Hungarian Report from 1933
Following the Bolshevik “Revolution” of 1917, the Christian Church was severely persecuted in Russia. The following excerpt is just a small contribution to the information already available on this subject. This excerpt from an article entitled “Protestant World Report” written by Hungarian university professor Károly Karner, which appeared in the Hungarian Protestant Almanac of 1933, reports on the condition of the Protestant Church in Russia. Just a small part of the Russian Christians was Protestant, but we can infer from the information presented that the more extensive Orthodox Church suffered a much greater loss.
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…In the same context, we shall at least refer to the situation that emerged in Russia after the fall of the Czar, as far as it concerned Protestantism. The nations living on the west border of the empire declared their independence in the midst of the revolutionary turmoil which started in the spring of 1917 and turned the old Russian Empire upside down. This process was relatively peaceful in Finland, and the order was reestablished quickly. The Finns were almost exclusively Lutheran, and the independent Finnish Evangelical Church adapted to the new circumstances quite easily. The inhabitants of the so called Baltic Provinces endured much more hardships: the cruelties of the war, since the territories of these provinces were battle-fields, and the cruelties of the emerging Bolshevik power. The old German nobility had mainly been Lutheran and there was also a high percentage of Lutherans in the populations of these provinces. The revolutionary turmoil devastated these countries: most of the German nobility was killed by the agitated masses, others had to flee, and there are only a few of them remaining today. The reign of the Bolsheviks, though temporary, caused a lot of harm to these people. During those few months, the Bolshevism in Latvia degenerated into the persecution of the Lutheran Church. Eight Lutheran pastors were martyred in Riga and 23 more in the countryside by the Bolsheviks during 1918–1919. At the same time, eight other pastors died due to persecution. With death-defying courage, these confessors bore witness to the truth of the apostle’s words: “For to me to live is Christ, and to die is gain.” (Phil. 1:21). Their martyrdom clearly showed the power of the Gospel. Be their memory blessed by those reading these words. Since the rebels, united with German irregular troops, drove out the Bolshevik army from the Baltic States in May, 1919, the situation has stabilized and the Church started her mission again.
Although following critical times, the regular work of the Church could start again in all these countries. But in Soviet Russia, Christianity, including Protestantism, is still in a critical condition…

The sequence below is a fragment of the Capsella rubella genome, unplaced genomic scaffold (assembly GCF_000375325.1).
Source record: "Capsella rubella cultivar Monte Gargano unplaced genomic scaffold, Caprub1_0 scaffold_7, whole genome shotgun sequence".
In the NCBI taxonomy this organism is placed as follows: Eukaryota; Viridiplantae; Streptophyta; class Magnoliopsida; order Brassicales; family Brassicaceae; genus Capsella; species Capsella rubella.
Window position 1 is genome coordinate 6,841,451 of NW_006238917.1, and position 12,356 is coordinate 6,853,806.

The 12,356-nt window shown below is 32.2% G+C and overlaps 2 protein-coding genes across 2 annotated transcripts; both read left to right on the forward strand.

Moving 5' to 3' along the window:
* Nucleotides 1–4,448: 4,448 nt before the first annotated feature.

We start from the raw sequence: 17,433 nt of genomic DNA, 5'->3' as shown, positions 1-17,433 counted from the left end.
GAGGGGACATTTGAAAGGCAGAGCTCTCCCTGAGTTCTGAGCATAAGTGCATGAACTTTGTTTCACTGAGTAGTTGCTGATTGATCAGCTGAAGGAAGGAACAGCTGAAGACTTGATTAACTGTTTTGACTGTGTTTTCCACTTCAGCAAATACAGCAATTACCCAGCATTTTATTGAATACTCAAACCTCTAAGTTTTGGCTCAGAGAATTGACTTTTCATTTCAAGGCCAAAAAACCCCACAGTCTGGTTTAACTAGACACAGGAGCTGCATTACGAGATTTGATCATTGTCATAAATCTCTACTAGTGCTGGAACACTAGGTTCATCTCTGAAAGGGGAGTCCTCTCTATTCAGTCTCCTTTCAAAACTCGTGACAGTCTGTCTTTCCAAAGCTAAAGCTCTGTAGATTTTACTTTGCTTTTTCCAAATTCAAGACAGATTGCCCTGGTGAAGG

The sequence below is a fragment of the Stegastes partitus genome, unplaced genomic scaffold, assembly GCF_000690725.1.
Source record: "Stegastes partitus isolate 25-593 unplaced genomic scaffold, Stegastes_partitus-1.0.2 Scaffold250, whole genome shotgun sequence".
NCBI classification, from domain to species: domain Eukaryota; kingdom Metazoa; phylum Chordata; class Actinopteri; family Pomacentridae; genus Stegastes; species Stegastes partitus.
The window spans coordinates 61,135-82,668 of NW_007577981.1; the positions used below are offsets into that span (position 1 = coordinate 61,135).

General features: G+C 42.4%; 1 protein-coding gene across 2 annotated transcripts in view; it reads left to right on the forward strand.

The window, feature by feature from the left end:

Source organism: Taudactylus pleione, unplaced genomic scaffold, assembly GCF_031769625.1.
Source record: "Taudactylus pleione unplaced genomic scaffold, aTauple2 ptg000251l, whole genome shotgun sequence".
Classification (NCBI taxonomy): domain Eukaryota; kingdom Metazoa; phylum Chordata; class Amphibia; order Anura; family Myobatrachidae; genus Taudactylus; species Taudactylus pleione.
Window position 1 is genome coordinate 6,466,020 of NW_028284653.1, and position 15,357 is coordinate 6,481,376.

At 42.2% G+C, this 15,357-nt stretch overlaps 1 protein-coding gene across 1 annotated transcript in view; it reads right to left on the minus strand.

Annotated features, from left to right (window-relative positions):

Since the Soviets overcame the inner crisis originating in the so called “warlike communism”, they are relentless in their fight for a communist state. And in that state there’s no room for Christianity or other religions.
This is why the persecution of Christians started with increased efforts in the spring of 1929. The religious work of the Church was hindered by laws and government decrees. The educational function of the Church was completely abolished. The clergy and lay workers were persecuted by the police, and they had to pay high taxes. A decree issued on April 8, 1929 forbade all forms of religious propaganda and made even the most minimal and restrained charitable work of the Church impossible. This meant that all religious activity was repressed. The decree was followed by further seizures of churches, the imprisonment, and in many cases the exile or the martyrdom of the pastors. The Protestant Church already suffered a lot during the first years of the revolution, but as a result of these decrees its situation became almost hopeless. Most of the congregations perished or faded away due to persecution. A great number of pastors were martyred and there is no reinforcement. We do not have concrete figures for it is impossible to gather statistical information about the Church, and it is generally difficult to obtain reliable information on the events happening in Russia. However, we can get an idea of the extent of the destruction if we consider that there were 1,200,000 protestants living in pre-war Russia, and their number was 900,000 even before the persecution wave of 1929. But professor Elert from Erlangen stated in 1929 that the number of Russian Lutherans barely reached 600,000 (“Religion in Geschichte und Gegenwart”, 2nd ed., III, p.1785)—this number could have greatly decreased since then.